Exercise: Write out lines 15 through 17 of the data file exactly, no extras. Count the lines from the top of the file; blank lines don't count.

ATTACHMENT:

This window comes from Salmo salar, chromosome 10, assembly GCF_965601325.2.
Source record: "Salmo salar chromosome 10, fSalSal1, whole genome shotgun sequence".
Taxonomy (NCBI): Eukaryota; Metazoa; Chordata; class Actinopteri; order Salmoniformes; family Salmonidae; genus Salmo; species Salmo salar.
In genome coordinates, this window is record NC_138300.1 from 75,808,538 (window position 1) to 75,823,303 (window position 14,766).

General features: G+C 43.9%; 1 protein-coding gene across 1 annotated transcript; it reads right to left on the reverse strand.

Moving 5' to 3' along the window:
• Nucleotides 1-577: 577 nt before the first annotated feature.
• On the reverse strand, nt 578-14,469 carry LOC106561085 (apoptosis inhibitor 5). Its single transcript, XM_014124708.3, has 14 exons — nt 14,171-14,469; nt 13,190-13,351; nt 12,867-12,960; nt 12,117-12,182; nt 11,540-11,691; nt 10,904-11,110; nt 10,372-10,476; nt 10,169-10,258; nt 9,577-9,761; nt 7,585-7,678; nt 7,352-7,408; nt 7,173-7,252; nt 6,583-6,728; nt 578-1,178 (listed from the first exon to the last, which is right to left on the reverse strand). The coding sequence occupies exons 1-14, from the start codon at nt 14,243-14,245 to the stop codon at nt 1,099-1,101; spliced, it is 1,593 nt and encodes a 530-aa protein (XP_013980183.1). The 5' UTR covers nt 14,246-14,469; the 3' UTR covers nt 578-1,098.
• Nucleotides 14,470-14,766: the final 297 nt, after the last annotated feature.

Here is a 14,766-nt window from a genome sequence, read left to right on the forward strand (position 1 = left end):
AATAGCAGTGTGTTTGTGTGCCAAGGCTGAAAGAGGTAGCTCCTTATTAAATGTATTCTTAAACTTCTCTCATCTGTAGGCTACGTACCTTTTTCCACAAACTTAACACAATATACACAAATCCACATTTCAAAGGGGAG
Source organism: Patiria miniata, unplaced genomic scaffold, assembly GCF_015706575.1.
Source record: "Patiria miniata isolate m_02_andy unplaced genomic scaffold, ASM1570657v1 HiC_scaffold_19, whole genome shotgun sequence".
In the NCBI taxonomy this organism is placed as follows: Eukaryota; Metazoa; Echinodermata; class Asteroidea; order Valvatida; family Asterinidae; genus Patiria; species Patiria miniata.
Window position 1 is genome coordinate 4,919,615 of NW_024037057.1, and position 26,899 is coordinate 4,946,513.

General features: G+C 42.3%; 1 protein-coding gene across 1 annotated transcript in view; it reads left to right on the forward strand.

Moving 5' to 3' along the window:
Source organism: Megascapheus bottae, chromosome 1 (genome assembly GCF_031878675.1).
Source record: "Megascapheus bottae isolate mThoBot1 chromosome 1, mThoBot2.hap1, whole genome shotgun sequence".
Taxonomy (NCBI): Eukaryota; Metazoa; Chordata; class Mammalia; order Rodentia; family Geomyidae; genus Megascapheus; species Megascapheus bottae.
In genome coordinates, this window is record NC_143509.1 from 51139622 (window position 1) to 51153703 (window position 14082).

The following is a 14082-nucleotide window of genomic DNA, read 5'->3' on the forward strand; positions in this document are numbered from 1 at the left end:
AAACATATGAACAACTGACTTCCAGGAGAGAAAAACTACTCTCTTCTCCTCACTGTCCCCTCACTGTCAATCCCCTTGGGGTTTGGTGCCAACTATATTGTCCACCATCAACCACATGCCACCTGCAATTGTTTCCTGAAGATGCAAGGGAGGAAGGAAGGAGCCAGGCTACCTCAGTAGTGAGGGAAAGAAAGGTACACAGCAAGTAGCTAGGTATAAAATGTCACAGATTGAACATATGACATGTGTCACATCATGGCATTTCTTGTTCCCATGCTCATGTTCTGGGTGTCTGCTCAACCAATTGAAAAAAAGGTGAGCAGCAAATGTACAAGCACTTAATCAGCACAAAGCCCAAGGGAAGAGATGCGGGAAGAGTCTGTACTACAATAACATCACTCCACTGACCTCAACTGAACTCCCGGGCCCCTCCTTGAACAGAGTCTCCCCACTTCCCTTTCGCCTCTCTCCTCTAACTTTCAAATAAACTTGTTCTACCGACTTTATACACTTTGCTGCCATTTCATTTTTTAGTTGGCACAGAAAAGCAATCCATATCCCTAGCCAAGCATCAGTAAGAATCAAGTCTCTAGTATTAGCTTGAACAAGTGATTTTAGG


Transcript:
Window position 1 is genome coordinate 4,919,615 of NW_024037057.1, and position 26,899 is coordinate 4,946,513.

General features: G+C 42.3%; 1 protein-coding gene across 1 annotated transcript in view; it reads left to right on the forward strand.

Moving 5' to 3' along the window: